By Kim Sung-bae, senior research fellow at the Institute for National Security Strategy
A debate is heating up once again in South Korea over the ideas of a NATO-style nuclear sharing arrangement or the redeployment of tactical nuclear weapons. Some have even been trotting out expressions that are all too familiar to us from the Cold War era, such as “balance of terror.” It truly feels like the clock is being turned back on the Korean Peninsula.
At root, the NATO model of nuclear sharing is a Cold War legacy. The US opted for the forward deployment of nuclear weapons to Europe and the Korean Peninsula to respond to the nuclear threat posed by the Soviet Union.
While it signed a nuclear sharing agreement with its NATO allies, US Forces Korea independently controlled the nuclear weapons in question. It made some sense since the South Korean military did not possess wartime operational control.
In practice, nuclear sharing is not much different from the redeployment of tactical nukes.
It’s an approach where the US military manages nuclear weapons on an ally’s soil, using the ally’s aircraft to carry and drop the weapons if the decision is made to use them. The US president controls the launch codes, and while the ally has the authority to veto the use of nuclear weapons, it has no authority to launch them.
The calls for nuclear sharing and tactical nuclear weapon redeployment are rooted in distrust of the US nuclear umbrella and the idea of extended deterrence.
In point of fact, extended deterrence within the South Korea-US alliance framework is sufficient by itself to avert the use of nuclear weapons. It allows for an immediate response through sea-launched nuclear weapons and bombers scrambled from bases not just from the continental US but also from nearby Guam.
In the end, there’s no difference having nuclear weapons on our soil when we don’t have the authority to launch tactical nukes anyway. If anything, it would just become a priority target for North Korea and other neighbors — subject to a preemptive nuclear strike in the event of a crisis.
Indeed, experts in Europe have been turning their attention these days to the Asian model, where a nuclear umbrella is provided without the deployment of tactical nuclear weapons.
The NATO-style nuclear sharing approach is riddled with problems, including stability, maintenance cost, and environmental contamination issues associated with tactical nuclear weapon storage. In contrast, South Korea and Japan are seen as maintaining a credible nuclear umbrella without tactical nuclear weapons being deployed there.
Symbolically, the number of tactical nuclear weapons that remain deployed with US allies in Europe comes out to around 100.
The nuclear sharing and tactical nuclear weapon redeployment approaches are unrealistic anyway, in that they depend on the US agreeing to them. The US had as many as 7,300 tactical nukes at one point, but since the post-Cold War era began, they have been steadily reducing that number — leaving only around 130 in the US and 100 deployed with European allies today.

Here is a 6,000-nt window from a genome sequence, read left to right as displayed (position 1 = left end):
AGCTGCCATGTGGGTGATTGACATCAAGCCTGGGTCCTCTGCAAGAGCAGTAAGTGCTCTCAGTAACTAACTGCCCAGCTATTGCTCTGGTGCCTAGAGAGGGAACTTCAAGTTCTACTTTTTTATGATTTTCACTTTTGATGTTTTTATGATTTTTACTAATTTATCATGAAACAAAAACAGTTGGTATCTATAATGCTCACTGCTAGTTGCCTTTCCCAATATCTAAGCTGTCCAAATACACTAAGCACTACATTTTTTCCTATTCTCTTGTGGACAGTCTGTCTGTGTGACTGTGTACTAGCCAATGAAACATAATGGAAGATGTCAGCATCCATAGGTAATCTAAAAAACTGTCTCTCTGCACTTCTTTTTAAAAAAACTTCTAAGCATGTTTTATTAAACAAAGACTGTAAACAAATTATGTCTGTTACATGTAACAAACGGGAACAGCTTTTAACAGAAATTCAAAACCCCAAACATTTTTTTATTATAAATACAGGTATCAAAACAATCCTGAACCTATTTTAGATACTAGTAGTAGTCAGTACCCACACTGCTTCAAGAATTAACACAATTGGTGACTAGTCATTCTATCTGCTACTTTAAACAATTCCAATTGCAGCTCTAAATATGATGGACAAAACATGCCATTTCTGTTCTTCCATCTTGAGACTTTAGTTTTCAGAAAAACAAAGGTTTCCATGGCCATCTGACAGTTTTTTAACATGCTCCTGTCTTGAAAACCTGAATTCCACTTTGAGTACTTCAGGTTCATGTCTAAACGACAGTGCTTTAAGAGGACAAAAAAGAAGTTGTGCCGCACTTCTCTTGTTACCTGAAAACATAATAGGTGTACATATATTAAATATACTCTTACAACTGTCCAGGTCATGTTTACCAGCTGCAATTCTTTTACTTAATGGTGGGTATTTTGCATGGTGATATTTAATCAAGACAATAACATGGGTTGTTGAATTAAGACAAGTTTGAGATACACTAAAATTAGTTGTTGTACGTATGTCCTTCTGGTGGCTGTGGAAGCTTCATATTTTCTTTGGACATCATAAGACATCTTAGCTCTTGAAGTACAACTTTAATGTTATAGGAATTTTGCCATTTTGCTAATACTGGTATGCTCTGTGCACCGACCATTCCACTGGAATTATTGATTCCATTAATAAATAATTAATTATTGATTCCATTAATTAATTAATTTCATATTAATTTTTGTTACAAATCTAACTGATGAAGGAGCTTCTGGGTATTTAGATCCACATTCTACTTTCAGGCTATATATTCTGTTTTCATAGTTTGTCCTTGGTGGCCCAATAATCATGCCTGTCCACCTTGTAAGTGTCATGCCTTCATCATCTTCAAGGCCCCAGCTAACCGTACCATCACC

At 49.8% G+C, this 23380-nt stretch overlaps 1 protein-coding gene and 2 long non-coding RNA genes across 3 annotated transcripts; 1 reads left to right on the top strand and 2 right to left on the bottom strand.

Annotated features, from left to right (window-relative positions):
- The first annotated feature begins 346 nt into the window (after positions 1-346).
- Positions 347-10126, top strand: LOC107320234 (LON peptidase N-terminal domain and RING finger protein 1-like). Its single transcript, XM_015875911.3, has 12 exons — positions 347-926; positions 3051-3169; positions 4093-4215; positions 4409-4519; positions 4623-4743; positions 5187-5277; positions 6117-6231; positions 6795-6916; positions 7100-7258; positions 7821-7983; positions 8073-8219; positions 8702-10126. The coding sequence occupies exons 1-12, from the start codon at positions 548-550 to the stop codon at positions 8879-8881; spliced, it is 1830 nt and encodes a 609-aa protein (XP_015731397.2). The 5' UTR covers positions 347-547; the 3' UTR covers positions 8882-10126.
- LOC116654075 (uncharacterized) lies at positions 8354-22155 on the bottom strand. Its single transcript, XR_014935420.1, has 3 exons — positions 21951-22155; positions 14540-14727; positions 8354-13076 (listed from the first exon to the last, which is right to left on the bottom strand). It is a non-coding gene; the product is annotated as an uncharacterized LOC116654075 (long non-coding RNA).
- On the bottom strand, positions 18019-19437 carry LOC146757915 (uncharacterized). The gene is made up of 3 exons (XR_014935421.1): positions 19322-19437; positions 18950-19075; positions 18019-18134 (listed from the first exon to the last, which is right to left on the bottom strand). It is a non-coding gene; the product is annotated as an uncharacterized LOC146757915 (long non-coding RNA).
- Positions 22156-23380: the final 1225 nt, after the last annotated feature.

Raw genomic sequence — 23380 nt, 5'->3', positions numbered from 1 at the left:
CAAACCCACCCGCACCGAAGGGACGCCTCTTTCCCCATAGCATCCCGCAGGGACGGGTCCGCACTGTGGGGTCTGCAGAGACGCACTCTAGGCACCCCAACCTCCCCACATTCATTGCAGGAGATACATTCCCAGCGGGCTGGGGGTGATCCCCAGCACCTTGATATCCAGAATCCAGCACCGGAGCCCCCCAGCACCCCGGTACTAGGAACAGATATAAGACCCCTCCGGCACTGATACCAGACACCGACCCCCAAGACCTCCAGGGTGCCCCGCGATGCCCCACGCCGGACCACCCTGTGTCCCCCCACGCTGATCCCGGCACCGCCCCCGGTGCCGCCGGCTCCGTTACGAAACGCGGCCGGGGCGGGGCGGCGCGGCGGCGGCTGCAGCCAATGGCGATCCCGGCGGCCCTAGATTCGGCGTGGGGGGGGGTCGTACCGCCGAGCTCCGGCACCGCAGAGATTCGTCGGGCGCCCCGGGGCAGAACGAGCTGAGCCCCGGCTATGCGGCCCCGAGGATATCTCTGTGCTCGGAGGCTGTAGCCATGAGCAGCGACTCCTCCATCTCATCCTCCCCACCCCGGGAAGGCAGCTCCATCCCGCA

The tactical nukes that the US keeps in its own territory are for emergency use in a what-if scenario in the Indo-Pacific region. It’s not clear why there’s any need for a wasteful debate of policy measures that would not be practicable in the first place.
The biggest issue with these calls for nuclear sharing or redeploying tactical nuclear weapons is that this would essentially recognize North Korea as a nuclear power.
Redeploying tactical nukes would be in direct violation of the Joint Declaration of the Denuclearization of the Korean Peninsula. We would forfeit our ability to demand North Korea’s denuclearization — in effect, giving up on our calls for denuclearization of the Korean Peninsula.
It’s both shocking and baffling that the alternative these people would choose after washing their hands of denuclearizing the peninsula would be a “balance of terror.”
It’s an expression that came out of the Cold War era, referring to the idea of deterring nuclear war through the fear that everyone would end up destroyed if one came to pass. But for that to work, we would need the kind of nuclear firepower that would enable us to launch a fatal strike even after being hit with a preemptive nuclear strike — what they refer to as “mutually assured destruction” (MAD) between adversaries.
That sort of concept is not going to come out of tactical nuclear weapons alone; it would require strategic nuclear weapons. Ultimately, establishing a “balance of terror” on the peninsula would necessitate an unchecked nuclear arms race.
Nuclear sharing and the redeployment of tactical nuclear weapons are not matters to be approached along partisan or political lines. Their potential impact on our security environment is simply too great.
It could end up a situation where the Korean Peninsula security dilemma goes on forever, leaving the people of South Korea to live under the constant fear of nuclear war. Is that the future we want?
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